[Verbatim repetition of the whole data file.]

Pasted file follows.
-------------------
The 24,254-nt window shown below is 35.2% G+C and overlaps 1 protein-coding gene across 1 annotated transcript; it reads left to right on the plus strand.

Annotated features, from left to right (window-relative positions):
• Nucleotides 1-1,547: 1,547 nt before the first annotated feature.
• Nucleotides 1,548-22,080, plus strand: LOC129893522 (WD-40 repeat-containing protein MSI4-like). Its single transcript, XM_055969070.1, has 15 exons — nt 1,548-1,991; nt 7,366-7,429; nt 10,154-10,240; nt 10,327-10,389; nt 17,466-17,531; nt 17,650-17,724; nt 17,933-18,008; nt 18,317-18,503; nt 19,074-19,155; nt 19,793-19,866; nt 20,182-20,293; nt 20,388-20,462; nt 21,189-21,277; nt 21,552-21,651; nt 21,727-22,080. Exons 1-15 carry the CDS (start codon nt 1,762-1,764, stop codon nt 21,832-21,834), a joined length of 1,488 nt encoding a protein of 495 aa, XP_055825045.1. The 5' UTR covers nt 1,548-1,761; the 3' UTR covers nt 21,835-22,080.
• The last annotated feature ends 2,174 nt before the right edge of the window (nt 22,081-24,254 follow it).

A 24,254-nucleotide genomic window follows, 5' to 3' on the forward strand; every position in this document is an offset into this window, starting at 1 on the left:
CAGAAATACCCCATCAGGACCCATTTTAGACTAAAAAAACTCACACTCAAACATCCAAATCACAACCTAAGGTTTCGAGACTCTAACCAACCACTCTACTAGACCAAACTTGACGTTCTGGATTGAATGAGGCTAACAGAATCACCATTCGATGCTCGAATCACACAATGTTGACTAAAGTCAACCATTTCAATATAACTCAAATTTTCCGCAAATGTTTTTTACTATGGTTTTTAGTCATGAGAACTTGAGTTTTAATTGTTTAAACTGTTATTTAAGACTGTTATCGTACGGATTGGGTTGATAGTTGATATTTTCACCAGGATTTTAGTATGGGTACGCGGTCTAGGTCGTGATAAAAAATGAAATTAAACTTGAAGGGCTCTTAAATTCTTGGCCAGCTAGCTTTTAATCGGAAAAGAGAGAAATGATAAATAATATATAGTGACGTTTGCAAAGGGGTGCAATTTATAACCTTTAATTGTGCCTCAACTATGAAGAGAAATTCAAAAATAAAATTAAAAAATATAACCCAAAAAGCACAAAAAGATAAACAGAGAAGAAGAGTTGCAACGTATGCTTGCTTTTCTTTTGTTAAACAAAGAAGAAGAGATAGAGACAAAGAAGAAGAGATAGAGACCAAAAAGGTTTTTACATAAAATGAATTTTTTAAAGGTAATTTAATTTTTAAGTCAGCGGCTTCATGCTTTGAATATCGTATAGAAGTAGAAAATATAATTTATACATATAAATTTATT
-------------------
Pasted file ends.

The 24,254-nt window shown below is 35.2% G+C and overlaps 1 protein-coding gene across 1 annotated transcript; it reads left to right on the plus strand.

Annotated features, from left to right (window-relative positions):
• Nucleotides 1-1,547: 1,547 nt before the first annotated feature.
• Nucleotides 1,548-22,080, plus strand: LOC129893522 (WD-40 repeat-containing protein MSI4-like). Its single transcript, XM_055969070.1, has 15 exons — nt 1,548-1,991; nt 7,366-7,429; nt 10,154-10,240; nt 10,327-10,389; nt 17,466-17,531; nt 17,650-17,724; nt 17,933-18,008; nt 18,317-18,503; nt 19,074-19,155; nt 19,793-19,866; nt 20,182-20,293; nt 20,388-20,462; nt 21,189-21,277; nt 21,552-21,651; nt 21,727-22,080. Exons 1-15 carry the CDS (start codon nt 1,762-1,764, stop codon nt 21,832-21,834), a joined length of 1,488 nt encoding a protein of 495 aa, XP_055825045.1. The 5' UTR covers nt 1,548-1,761; the 3' UTR covers nt 21,835-22,080.
• The last annotated feature ends 2,174 nt before the right edge of the window (nt 22,081-24,254 follow it).

A 24,254-nucleotide genomic window follows, 5' to 3' on the forward strand; every position in this document is an offset into this window, starting at 1 on the left:
CAGAAATACCCCATCAGGACCCATTTTAGACTAAAAAAACTCACACTCAAACATCCAAATCACAACCTAAGGTTTCGAGACTCTAACCAACCACTCTACTAGACCAAACTTGACGTTCTGGATTGAATGAGGCTAACAGAATCACCATTCGATGCTCGAATCACACAATGTTGACTAAAGTCAACCATTTCAATATAACTCAAATTTTCCGCAAATGTTTTTTACTATGGTTTTTAGTCATGAGAACTTGAGTTTTAATTGTTTAAACTGTTATTTAAGACTGTTATCGTACGGATTGGGTTGATAGTTGATATTTTCACCAGGATTTTAGTATGGGTACGCGGTCTAGGTCGTGATAAAAAATGAAATTAAACTTGAAGGGCTCTTAAATTCTTGGCCAGCTAGCTTTTAATCGGAAAAGAGAGAAATGATAAATAATATATAGTGACGTTTGCAAAGGGGTGCAATTTATAACCTTTAATTGTGCCTCAACTATGAAGAGAAATTCAAAAATAAAATTAAAAAATATAACCCAAAAAGCACAAAAAGATAAACAGAGAAGAAGAGTTGCAACGTATGCTTGCTTTTCTTTTGTTAAACAAAGAAGAAGAGATAGAGACAAAGAAGAAGAGATAGAGACCAAAAAGGTTTTTACATAAAATGAATTTTTTAAAGGTAATTTAATTTTTAAGTCAGCGGCTTCATGCTTTGAATATCGTATAGAAGTAGAAAATATAATTTATACATATAAATTTATT